Growing up, my grandmother would often repeat the saying, “Denial ain’t just a river in Egypt.” Awful pun aside, I never really understood what she meant. As children, we are taught to share our feelings and to tell the truth. Always. It was only this year — when I faced my greatest health challenge yet — that I truly felt like I was now in denial.
Many of us with chronic illness are excellent pretenders. We often hide our pain and suffering in exchange for the disguise of a person without illness, something we know we’ll never be.
I’ve never been one to admit my weaknesses. Whether it was grade school struggles with math or a stomach-ache that wouldn’t go away, I’d always try to overcome my challenges without sharing them. I chose to pretend that everything was fine — that I was always okay. And this method served me well for about 16 years. I’d often miss school or cancel plans, blaming it on being tired or an essay I had to write. The truth was hard for me to swallow, let alone share with friends — I was sick. All the time.
I’ve always had health challenges. Colds that lingered, asthma, and chronic headaches were constants growing up. However, in high school I faced a reckoning that forced me to change my habits and stop denying the truth.
I was 16 when my health issues became impossible to ignore. I was facing multi-day hospital stays, frequent emergency room visits, and powerful drugs that made me puffy, irritable, and constantly tired. Sometimes, I’d try to describe how I felt to my friends, but 11th grade was filled with other concerns — namely, boys, college choices, and cliquey drama. Although they put in valiant efforts, my complex health just did not fit into my friend group’s high school chit-chat.
At 17, I decided it was time to come clean about my chronic illness. I told my friends what my body had been through and what I would continue to face for the rest of my life. They were shocked. There were statements like, “Why didn’t you tell us?” and, “We would have visited you!” But, most of all, I heard, “You don’t look sick!”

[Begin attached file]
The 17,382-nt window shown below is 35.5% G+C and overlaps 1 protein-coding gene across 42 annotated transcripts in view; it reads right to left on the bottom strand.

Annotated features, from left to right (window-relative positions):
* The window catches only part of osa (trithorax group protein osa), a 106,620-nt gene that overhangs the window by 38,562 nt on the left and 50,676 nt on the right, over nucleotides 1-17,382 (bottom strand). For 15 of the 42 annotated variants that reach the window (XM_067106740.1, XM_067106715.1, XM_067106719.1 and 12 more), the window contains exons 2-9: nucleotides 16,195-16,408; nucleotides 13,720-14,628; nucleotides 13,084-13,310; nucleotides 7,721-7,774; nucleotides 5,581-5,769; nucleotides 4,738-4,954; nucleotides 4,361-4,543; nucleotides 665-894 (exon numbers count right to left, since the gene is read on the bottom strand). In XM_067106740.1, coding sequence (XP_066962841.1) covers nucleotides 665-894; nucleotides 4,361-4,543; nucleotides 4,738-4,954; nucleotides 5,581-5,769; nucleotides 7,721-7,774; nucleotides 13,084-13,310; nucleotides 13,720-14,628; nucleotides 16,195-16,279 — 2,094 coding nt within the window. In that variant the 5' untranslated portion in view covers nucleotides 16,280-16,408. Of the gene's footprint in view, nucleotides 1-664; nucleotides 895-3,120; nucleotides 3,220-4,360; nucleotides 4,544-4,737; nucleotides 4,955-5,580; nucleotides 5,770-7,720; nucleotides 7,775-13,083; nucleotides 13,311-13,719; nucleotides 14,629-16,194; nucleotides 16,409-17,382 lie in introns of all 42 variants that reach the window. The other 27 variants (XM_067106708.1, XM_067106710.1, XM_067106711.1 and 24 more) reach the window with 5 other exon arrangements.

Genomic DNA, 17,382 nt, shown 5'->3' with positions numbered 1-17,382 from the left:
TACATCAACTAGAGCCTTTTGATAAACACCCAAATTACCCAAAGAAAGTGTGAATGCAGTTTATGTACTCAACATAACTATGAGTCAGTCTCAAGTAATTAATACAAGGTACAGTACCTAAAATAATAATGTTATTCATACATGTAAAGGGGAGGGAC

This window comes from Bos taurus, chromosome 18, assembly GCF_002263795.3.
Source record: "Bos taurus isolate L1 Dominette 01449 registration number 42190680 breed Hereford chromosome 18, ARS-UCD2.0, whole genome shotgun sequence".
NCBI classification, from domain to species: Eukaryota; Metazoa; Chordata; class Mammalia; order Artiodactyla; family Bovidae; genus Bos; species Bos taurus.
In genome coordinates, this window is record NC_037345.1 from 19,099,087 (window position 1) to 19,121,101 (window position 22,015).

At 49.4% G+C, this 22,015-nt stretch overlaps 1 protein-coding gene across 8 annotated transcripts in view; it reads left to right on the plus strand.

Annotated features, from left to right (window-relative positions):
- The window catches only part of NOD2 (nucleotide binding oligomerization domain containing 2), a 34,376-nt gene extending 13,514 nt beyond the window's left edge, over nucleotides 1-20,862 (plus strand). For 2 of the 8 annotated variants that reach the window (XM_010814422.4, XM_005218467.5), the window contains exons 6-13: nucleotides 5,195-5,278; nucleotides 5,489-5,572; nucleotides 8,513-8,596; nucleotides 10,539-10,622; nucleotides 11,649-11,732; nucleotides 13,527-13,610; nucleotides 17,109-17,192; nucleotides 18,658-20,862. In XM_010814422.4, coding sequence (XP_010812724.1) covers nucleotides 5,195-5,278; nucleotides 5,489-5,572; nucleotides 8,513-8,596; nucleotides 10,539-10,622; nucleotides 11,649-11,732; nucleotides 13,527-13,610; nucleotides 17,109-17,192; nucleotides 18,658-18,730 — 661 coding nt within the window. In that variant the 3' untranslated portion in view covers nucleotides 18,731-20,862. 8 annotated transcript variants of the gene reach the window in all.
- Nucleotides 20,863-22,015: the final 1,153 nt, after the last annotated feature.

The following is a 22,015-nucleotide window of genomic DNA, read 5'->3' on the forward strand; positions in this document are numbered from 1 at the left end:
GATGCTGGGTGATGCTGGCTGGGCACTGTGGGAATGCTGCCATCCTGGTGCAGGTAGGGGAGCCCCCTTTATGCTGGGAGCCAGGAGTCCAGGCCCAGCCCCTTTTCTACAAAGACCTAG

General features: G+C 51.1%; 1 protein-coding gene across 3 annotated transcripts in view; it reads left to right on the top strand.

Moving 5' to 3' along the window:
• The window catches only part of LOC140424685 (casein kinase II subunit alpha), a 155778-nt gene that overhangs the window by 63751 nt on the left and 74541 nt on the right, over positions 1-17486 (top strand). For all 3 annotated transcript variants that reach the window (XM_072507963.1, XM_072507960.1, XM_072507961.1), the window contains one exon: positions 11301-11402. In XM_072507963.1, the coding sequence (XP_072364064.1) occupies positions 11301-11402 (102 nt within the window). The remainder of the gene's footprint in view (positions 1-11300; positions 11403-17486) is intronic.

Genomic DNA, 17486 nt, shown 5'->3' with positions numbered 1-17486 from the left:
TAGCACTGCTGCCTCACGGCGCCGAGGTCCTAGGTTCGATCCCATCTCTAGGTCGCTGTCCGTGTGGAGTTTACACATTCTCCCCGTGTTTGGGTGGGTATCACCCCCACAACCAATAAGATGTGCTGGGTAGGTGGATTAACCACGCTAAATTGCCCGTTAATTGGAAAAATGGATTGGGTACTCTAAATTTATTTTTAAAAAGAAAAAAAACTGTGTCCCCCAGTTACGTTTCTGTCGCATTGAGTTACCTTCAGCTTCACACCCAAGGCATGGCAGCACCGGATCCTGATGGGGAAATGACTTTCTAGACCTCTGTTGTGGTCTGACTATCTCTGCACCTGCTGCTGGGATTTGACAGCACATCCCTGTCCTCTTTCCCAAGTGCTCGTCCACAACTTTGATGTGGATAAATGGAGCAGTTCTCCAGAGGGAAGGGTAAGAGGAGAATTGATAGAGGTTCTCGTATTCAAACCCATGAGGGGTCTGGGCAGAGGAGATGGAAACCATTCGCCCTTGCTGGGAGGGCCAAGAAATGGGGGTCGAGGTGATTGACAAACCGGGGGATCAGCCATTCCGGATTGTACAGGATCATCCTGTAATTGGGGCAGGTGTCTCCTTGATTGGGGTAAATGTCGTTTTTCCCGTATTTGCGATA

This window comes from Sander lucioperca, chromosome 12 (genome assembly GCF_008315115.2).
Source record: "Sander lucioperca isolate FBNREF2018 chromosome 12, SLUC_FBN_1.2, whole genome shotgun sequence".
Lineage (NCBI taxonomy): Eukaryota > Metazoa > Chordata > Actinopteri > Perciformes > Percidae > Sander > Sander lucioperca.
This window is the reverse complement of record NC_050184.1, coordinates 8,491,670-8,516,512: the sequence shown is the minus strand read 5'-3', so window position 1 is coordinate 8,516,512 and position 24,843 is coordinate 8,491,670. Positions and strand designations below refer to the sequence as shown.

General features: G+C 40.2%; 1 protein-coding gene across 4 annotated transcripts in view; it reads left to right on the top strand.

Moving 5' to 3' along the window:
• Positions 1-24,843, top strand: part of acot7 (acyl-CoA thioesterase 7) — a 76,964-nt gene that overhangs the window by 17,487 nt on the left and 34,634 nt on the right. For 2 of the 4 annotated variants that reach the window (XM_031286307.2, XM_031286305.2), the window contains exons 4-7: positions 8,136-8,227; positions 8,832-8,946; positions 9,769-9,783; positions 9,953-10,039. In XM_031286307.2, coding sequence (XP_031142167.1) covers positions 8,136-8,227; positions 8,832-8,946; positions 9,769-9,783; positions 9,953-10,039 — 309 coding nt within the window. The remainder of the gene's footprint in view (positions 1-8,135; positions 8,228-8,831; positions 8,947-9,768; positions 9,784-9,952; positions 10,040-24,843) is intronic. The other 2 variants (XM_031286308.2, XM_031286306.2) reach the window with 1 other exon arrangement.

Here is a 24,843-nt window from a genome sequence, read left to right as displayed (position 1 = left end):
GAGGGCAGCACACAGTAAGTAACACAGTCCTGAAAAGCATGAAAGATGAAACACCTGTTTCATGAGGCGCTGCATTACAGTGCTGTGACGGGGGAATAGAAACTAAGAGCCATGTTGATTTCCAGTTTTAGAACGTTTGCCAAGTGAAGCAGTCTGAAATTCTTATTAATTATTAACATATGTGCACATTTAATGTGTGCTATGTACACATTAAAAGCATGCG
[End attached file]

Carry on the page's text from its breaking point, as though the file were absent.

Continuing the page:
They were right.
To the observer, I looked like any other girl my age. Thanks to makeup tutorials and carefully curated outfits, I’d mastered hiding both unpleasant medication side effects and the physical implications of my illness. After I shared the realities of my illness it seemed like they treated me differently. I was no longer just their friend, teammate, or student — I was a patient in need of care, someone to be pitied. Pity was what I always feared most; so, I stopped sharing about my struggles and eventually my illness was once again invisible.
I was grateful that my illness wasn’t noticeable. At the time, it seemed logical: If I didn’t reveal what was going on inside my body and the physical struggles I faced daily, then my illness couldn’t be real. Soon, denial of my chronic illness had become my routine. I feared that illness would erase my identity as a driven and motivated young woman and replace it with the image of a sick person.
By my freshman year of college, I’d been in remission for a few months and even felt healthy enough to go out and do all the activities my peers and dorm mates enjoyed. I went on dates and joined a varsity sports team, without having to reveal that I lived with chronic illness. I continued to think that illness made me different and that, in the eyes of others, it made me weak.
But this summer, I no longer had the luxury of denial. My condition worsened and soon I required daily intravenous medication. Having a PICC (semi-permanent IV) placed seemed like my ultimate nightmare. It was August, too hot outside, and suddenly I had three tubes always hanging from my arm. I had to say goodbye to swimming, sports, and tank tops. Meeting up with friends or heading to work filled me with fear.
By this September, my junior year, I was still connected to a medical pump for several hours a day. Hiding my illness was no longer an option.
Walking onto campus with my pump and bag of medication tucked into my backpack opened a new chapter for me. I decided not to fight anymore. Slowly, I began to end my extended period of denial. Choosing to open up about my illness brought questions that I couldn’t ignore or brush off. As I explained why I had tubes hanging from my arm, I chose to accept my new reality. I soon learned that being perceived as weak was not the reaction most had to my previously invisible illness. Friends and colleagues expressed their admiration for my strength, but inside I still felt like a coward. If I was really strong, would I have needed to share my hardship and ask for help?
The truth is, I may never feel as strong as those around me claim I am, but I have learned gratitude from the health challenges I have faced. I know that my illness is with me for better or worse, but for now I choose to be better, or at least to accept myself.
Header image via Giphy